The ideal solution is an immediate transition to petrol and diesel hybrids, with a further decade spent refining the technology, infrastructure and battery supply chain to allow the adoption of BEVs. By 2030, the EU and the US would have had another decade to develop expanded, cleaner electricity generation capacity, improving the lifecycle emissions of BEVs.

Alternatively, by 2030 the availability and price of renewable energy may well fall to a level at which hydrogen fuel cells could be economically viable. These avoid the environmental and geopolitical issues caused by largescale battery production and would likely offer even lower lifecycle emissions. The overall message is this though: it is paramount that governments and industry take into consideration real-world data when promoting technologies to efficiently reduce CO2.

—Nick Molden

Emissions Analytics seeks to bring transparency to a confused market sector. It publishes the EQUA Index of real-world driving emissions and works with clients around the world to establish accurate emissions measurement and data requirements.



The embodied energy in batteries is also very large, so that BEVs and especially the more useful long range BEVs on a lifecycle basis are of dubious benefit in reducing GHG emissions.

They are great for harvesting subsidies though.


Yeah, subsidies and all kind of other incentives (e.g. free parking) are the main selling points for BEVs.

Those of you who can log in on LinkedIn can have a look at this:


A better solution will come from Asia (mainly from China and Vietnam) with better (up to 500 Wh/Kg) and much lower (well under $100/kWh by 2025 and close to $50/kWh by 2030/2035 or so) batteries and lower cost mass produced electric systems and e-vehicles.

A basic e-vehicle (for 4 people) will soon be produced in China for under $15,000). EU and USA may do the same 10 years latter for about $30,000?


Heh.  Called it.

One of the things about mild and even full hybrids is that they may not require additional batteries at all.  Ultracaps are definitely sufficient for start-stop and probably for regular hybrids.  Being able to bypass the battery supply chain would accelerate the changeover and probably lower costs as well.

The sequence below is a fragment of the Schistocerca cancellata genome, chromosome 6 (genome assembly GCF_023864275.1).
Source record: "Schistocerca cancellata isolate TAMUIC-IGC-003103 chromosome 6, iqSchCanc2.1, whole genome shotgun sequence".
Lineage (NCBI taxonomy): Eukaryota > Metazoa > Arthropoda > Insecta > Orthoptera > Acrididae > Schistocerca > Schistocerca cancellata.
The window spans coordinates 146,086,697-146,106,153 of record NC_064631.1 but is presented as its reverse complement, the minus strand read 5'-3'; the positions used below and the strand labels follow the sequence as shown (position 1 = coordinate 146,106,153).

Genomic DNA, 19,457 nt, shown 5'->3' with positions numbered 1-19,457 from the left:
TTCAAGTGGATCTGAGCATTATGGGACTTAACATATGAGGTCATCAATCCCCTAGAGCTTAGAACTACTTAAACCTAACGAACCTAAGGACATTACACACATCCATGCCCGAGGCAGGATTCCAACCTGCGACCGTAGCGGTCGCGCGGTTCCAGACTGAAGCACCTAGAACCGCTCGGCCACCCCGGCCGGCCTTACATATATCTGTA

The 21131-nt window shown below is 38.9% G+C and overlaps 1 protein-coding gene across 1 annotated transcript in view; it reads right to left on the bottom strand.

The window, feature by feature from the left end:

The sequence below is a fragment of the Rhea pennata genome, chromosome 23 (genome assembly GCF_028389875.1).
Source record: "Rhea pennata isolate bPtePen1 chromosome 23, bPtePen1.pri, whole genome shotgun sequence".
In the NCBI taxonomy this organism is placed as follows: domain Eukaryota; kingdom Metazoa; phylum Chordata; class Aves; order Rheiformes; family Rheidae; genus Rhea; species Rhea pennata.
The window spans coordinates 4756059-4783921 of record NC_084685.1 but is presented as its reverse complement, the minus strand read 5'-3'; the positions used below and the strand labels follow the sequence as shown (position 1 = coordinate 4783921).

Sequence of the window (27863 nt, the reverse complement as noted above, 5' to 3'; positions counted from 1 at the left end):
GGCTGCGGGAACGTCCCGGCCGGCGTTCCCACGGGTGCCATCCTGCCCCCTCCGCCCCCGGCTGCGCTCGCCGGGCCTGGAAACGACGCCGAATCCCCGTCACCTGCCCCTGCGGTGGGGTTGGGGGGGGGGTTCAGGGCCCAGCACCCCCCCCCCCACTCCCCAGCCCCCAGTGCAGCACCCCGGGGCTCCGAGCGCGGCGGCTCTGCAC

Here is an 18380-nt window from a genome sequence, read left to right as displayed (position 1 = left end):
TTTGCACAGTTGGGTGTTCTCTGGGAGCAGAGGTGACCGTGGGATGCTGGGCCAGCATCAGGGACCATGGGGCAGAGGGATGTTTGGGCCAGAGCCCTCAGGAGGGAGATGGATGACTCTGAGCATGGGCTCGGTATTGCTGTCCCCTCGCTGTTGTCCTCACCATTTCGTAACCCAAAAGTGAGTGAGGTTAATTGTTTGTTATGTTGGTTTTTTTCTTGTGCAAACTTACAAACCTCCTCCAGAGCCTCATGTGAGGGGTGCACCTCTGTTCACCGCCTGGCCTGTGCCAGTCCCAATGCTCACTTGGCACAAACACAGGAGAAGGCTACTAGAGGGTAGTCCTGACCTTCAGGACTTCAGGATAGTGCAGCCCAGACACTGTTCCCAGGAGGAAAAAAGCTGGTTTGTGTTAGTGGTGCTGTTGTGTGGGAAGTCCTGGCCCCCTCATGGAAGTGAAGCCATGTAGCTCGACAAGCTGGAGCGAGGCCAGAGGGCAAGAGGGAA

Roger Pham

Indeed, the major selling points for long-range BEV's like Tesla are high performance and novelty, and not really about environmentalism. Most people don't much care about the environment.
A hybrid (HEV) has been known to be cost-saving over a comparable non-hybrid, yet hybrids has not really been growing in sales, perhaps due to the higher initial cost and the fear of high cost of battery replacement and of repairs of the hybrid power train.
The higher cost of a HEV will be more than offset by lower fuel cost, however, it is the fear of battery replacement and of repairs of the hybrid power train that has kept most people from purchasing HEV's, even though in the majority of cases, HV battery packs have been known to last for the life of the car, and that overall repairs for HEV power train have been a lot lower than repair costs of a transmission unit.

Better public education will greatly help in this regard, if the governments want to protect the environment and energy security seriously, and NOT any budget-draining subsidies for cars with huge battery packs that can do more harms for the environment than helping it, especially when the Lithium is not even recycled due to the cost of recycling Lithium from Li-ion batteries..


I couldn't resist taking a peek at the current state of ultracaps.

Mouser currently has a 56 V 130 F Maxwell ultracap module for just under $1900.  Over a voltage swing from 27 V to 54 V it would store almost 153 kJ, just over 42 Wh.  Rated power is 10 kW.

Kinetic energy of a 1500 kg passenger car travelling at 30 MPH is about 135 kJ.  If the cost came down, ultracaps could make really good hybrid car energy storage.  More power would probably come with better cooling.


Hybrids are a great invention if you are managing an automotive company; they will assist in feathering out your costs to convert to electric power trains; and, if you are in the fossil fuel business, they will help slow down your pending Waterloo and extend your profits out longer. On the other hand if you are a commoner, they will extend the time you must continue to cope with the vast amount of pollution created by internal combustion engines.

It's been said many times; the way to fight pollution is buy a fully electric car and install solar power.


@lad, I would suggest that the place to install solar is at grid level (rather than individual home level) - that way, there is nearly always a market for the energy without huge expense in batteries. Also, lots of people do not have the roof space for solar.
I'm inclined to agree with the basic thesis that lots of hybrids are better than a few pure EVs, Over time, you could incresae the battery capacity in new generations of hybrids so they become PHEVs to some extent (and save a lot more power).
The problem with BEVs is that people size their batteries to distances which they rarely travel, wasting a lot of batter capacity. With hybrids and PHEVs there is essentially no battery capacity wasted.